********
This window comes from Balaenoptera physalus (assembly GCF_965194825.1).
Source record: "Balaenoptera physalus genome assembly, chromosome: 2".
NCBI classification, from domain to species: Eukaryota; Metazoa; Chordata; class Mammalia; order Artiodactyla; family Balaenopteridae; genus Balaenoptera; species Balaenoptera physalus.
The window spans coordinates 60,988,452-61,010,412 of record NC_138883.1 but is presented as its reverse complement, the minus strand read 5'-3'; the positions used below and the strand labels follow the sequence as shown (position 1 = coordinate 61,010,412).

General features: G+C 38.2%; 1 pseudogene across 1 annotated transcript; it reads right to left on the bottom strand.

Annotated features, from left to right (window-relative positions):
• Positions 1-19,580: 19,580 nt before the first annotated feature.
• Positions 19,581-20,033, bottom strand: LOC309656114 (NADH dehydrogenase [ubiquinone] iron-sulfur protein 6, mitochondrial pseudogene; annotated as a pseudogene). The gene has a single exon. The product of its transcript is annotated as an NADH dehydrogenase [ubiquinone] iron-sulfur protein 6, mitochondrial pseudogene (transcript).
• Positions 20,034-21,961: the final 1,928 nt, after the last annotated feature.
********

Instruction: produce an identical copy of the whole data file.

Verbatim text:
This window comes from Balaenoptera physalus (assembly GCF_965194825.1).
Source record: "Balaenoptera physalus genome assembly, chromosome: 2".
NCBI classification, from domain to species: Eukaryota; Metazoa; Chordata; class Mammalia; order Artiodactyla; family Balaenopteridae; genus Balaenoptera; species Balaenoptera physalus.
The window spans coordinates 60,988,452-61,010,412 of record NC_138883.1 but is presented as its reverse complement, the minus strand read 5'-3'; the positions used below and the strand labels follow the sequence as shown (position 1 = coordinate 61,010,412).

General features: G+C 38.2%; 1 pseudogene across 1 annotated transcript; it reads right to left on the bottom strand.

Annotated features, from left to right (window-relative positions):
• Positions 1-19,580: 19,580 nt before the first annotated feature.
• Positions 19,581-20,033, bottom strand: LOC309656114 (NADH dehydrogenase [ubiquinone] iron-sulfur protein 6, mitochondrial pseudogene; annotated as a pseudogene). The gene has a single exon. The product of its transcript is annotated as an NADH dehydrogenase [ubiquinone] iron-sulfur protein 6, mitochondrial pseudogene (transcript).
• Positions 20,034-21,961: the final 1,928 nt, after the last annotated feature.